18) Myth: Women are unable to compete at the highest level of chess.
Truth: The Polgar sisters have done a lot to dispel the myth that women can’t play chess.
Women have yet to outperform men in chess competitions, with many possible causes. One reason might be those male chess players are often skilled at making female competitors uncomfortable at events. The Polgar sisters have done a lot to prove that women may play expertly. Perhaps one day, we will find out that women can perform better than males. Nobody knows for sure.
19) Myth: The most essential aspect of the game is the opening.
Truth: It is debatable. On a case-by-case basis, openings may vary.
This had happened to Carlsen in the extraordinary Carlsen vs. Duda encounter when his early mistake caused him to lose. At the beginner level, the opening is often the least significant aspect of the game. Most of the time, you can get away with simply following opening ideas such as don’t move a piece twice, don’t bring your queen out too soon, fight for the center, develop your details, castle early on.
At the highest level, the opening choice may be perhaps the most crucial aspect of the game. If you have done your research and know what to expect, you can entice your opponent into a tough-to-play line where you can play quickly, and he must find 4–5 moves in a row or else lose.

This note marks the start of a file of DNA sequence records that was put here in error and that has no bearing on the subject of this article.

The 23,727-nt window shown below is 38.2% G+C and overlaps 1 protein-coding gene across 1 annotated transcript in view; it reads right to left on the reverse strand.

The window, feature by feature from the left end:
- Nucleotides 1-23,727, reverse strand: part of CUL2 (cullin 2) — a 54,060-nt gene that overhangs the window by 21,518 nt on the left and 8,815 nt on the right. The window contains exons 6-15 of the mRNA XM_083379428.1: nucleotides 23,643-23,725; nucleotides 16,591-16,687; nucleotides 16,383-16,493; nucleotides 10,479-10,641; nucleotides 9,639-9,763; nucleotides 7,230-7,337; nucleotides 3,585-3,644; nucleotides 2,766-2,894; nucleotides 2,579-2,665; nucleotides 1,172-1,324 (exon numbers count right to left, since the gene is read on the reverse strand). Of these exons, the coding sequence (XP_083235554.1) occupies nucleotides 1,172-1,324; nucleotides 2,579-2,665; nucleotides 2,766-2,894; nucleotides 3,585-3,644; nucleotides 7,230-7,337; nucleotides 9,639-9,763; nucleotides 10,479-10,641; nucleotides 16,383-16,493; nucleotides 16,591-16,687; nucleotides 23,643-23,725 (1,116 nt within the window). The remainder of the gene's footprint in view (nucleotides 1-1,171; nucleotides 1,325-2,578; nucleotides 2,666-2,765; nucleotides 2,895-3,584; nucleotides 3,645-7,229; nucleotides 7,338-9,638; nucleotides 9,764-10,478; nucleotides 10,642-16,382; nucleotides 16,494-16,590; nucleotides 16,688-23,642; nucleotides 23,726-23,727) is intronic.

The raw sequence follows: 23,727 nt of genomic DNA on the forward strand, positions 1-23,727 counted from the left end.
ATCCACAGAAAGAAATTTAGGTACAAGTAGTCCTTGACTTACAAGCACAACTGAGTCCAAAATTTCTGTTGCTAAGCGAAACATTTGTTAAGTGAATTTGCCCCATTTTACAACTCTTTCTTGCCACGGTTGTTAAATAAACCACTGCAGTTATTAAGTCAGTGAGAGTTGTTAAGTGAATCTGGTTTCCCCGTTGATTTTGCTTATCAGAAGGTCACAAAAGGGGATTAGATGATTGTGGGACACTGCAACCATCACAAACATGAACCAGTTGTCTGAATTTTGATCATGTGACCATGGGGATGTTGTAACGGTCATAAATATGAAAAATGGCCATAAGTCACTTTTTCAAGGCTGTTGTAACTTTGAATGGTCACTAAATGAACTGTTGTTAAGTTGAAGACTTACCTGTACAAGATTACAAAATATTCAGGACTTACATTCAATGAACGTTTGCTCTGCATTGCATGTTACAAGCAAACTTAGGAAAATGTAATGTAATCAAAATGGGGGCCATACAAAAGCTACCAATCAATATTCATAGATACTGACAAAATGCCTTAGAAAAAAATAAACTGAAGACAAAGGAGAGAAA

20) Chess is often under appreciated.
Myth: Chess is often under appreciated.
Truth: Even though chess is overrated, it still needs more promotion.
Chess, on the other hand, kept getting a bad reputation. It is referred to as “the intellect’s game,” even though its reputation was growing. Chess is a talent that requires practice, just like basketball or ping pong. Even while losing horribly to high school dropouts, some kids have beaten excellent mathematicians with PhDs. It was invented in the 16th century and several centuries later as an intellectual pastime. While many different games may be learned in a few months of practice, chess was considered to be beyond attainable even after years of play, which is essentially true today.
Chess is designed to help you enhance your numerical and logical reasoning abilities. It’s true, but It is not the most intellectual game anymore. Many video games now available to children are more complex than chess. Card games like bridge and poker need a great deal of mental ability – including accurately calculating probabilities based on the unknown cards, remembering different aspects of the game throughout time, and grasping fundamental principles behind the game – than chess does, and there are many more difficult games available these days.
That concludes this list of Chess myths. Do you know any myths about Chess that we didn’t list? Let us know and we’ll add it to the list.